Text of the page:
a VERY ROUGH piece from a chapter in my book

Driving into town across the old cobblestone streets, I could feel the nausea begin seep its way through every pore in my being.   To this day, over 15 years later, the feeling can be reproduced in my body as I recall my days teaching at Nelsonville-York.  For two years I taught science at Nelsonville-York Jr. High and lived in Buchtel, a town of 500 people right outside of the Nelsonville city limits.  The two years I spent there included some of the best and worst times of my life.   I already knew I was not meant to be a teacher, or at least not of this type, and as my first day as a new teacher began, the feeling was magnified.  I’ll never forget the words of wisdom spoken to me by a fellow teacher as I led my students to my classroom following our “Welcome back to school!” assembly in the auditorium on that first morning of the new school year.  He said to me, in all seriousness,  “Welcome to trial by fire.  Don’t let them see you smile, it’s a sign of weakness.”  What in the world did I get myself into, I thought to myself.

Nelsonville was a place stricken by poverty.  Once a booming coal town, all that was left of that period were remnants of the past.  Brick and mortar fossils served as a reminder of its grand history, when villagers attended the opera, and the town held its head high in economic prosperity.    Through my rose colored glasses, I could see clearly the beauty that once was, and it saddened me to no end.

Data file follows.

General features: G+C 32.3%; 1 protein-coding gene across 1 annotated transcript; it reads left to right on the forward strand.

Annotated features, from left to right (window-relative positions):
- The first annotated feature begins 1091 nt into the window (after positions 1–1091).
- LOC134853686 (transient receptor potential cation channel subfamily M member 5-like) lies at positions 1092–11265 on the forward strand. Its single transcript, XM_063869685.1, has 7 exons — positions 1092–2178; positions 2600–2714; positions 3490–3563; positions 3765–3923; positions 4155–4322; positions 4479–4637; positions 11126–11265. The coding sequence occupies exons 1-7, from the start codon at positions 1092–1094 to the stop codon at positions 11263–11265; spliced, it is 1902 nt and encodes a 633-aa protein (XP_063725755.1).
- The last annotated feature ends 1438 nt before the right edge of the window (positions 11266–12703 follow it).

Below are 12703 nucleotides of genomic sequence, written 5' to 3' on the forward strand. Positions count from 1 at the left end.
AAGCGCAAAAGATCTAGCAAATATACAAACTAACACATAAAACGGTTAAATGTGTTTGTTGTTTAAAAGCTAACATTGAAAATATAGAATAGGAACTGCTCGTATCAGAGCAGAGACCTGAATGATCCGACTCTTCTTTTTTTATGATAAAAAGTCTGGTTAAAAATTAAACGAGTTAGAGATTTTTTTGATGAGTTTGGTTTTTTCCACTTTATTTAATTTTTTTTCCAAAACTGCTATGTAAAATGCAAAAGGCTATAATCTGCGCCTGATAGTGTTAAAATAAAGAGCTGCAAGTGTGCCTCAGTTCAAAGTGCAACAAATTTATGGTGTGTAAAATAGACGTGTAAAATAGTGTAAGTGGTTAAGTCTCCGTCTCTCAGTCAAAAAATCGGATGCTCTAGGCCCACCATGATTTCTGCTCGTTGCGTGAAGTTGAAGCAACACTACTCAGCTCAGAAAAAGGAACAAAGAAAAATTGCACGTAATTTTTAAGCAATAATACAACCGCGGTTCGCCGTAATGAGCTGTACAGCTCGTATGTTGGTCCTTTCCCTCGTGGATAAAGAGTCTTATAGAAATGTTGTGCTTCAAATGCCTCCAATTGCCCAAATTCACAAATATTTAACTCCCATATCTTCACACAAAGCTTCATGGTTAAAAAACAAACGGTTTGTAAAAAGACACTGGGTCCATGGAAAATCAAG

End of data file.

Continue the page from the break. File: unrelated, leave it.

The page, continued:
The building where I taught for two years was half condemned.   A relic of a building that had once boasted two wings full of bright eyed children, was now down to one. The hallway that used to connect the two wings together was boarded shut, and the windows on the condemned half had been broken out with stones over the years.  What once had been a spectacular colonial style building housing the future of the coal industry, stood quietly abandoned.   It’s brother next door, barely functioning, lasted a few more years before reaching the same destiny.  Throughout the years there had been talk of remodeling the buildings, but due to their age and condition, it was cheaper just to build a new school.

The windows in my classroom went from the ceiling down to the top of the heater, about 4 feet off of the floor.  The ceilings were extremely high, and the entire wall was filled with the gigantic windows.  The windows were old, and somewhere during their years, had been stripped of all their curtains and blinds.  For part of the day, the sun would shine in so brightly that I had trouble seeing my students at their desks, and the overhead projector was no match for the bright yellow nemesis. During the warmer weather, the huge amount of sunlight created a warmth in the room that was nearly unbearable.    I mentioned my dilemma to the principal and the school custodian, hoping for a solution to the problem.  When I arrived back in my classroom that Monday morning, my windows had been spray painted black from the ceiling down,   leaving me about 4 feet of clear windows from the heaters upward.  Problem solved.



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